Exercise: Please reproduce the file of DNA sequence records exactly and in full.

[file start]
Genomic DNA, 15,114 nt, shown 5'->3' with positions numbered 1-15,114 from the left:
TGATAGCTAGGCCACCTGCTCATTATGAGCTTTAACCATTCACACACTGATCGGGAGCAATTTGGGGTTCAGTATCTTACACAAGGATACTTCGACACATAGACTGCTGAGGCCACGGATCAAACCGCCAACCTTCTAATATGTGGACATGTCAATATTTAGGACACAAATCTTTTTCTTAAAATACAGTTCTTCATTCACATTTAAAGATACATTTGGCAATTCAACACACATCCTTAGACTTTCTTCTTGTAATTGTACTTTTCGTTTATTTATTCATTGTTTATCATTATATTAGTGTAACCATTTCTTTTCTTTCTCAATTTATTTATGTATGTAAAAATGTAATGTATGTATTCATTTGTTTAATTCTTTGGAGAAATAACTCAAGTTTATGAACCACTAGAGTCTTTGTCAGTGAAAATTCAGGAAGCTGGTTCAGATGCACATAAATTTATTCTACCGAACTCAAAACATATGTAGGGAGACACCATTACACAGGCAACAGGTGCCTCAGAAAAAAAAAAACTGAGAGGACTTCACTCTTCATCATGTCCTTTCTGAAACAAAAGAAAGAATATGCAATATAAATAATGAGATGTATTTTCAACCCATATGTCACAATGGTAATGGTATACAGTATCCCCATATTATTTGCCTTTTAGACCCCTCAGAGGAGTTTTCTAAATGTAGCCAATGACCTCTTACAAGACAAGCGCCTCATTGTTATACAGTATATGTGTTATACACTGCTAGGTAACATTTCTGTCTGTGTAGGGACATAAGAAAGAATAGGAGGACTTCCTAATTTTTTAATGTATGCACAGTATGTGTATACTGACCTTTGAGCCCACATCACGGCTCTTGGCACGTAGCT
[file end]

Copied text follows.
Genomic DNA, 15,114 nt, shown 5'->3' with positions numbered 1-15,114 from the left:
TGATAGCTAGGCCACCTGCTCATTATGAGCTTTAACCATTCACACACTGATCGGGAGCAATTTGGGGTTCAGTATCTTACACAAGGATACTTCGACACATAGACTGCTGAGGCCACGGATCAAACCGCCAACCTTCTAATATGTGGACATGTCAATATTTAGGACACAAATCTTTTTCTTAAAATACAGTTCTTCATTCACATTTAAAGATACATTTGGCAATTCAACACACATCCTTAGACTTTCTTCTTGTAATTGTACTTTTCGTTTATTTATTCATTGTTTATCATTATATTAGTGTAACCATTTCTTTTCTTTCTCAATTTATTTATGTATGTAAAAATGTAATGTATGTATTCATTTGTTTAATTCTTTGGAGAAATAACTCAAGTTTATGAACCACTAGAGTCTTTGTCAGTGAAAATTCAGGAAGCTGGTTCAGATGCACATAAATTTATTCTACCGAACTCAAAACATATGTAGGGAGACACCATTACACAGGCAACAGGTGCCTCAGAAAAAAAAAAACTGAGAGGACTTCACTCTTCATCATGTCCTTTCTGAAACAAAAGAAAGAATATGCAATATAAATAATGAGATGTATTTTCAACCCATATGTCACAATGGTAATGGTATACAGTATCCCCATATTATTTGCCTTTTAGACCCCTCAGAGGAGTTTTCTAAATGTAGCCAATGACCTCTTACAAGACAAGCGCCTCATTGTTATACAGTATATGTGTTATACACTGCTAGGTAACATTTCTGTCTGTGTAGGGACATAAGAAAGAATAGGAGGACTTCCTAATTTTTTAATGTATGCACAGTATGTGTATACTGACCTTTGAGCCCACATCACGGCTCTTGGCACGTAGCT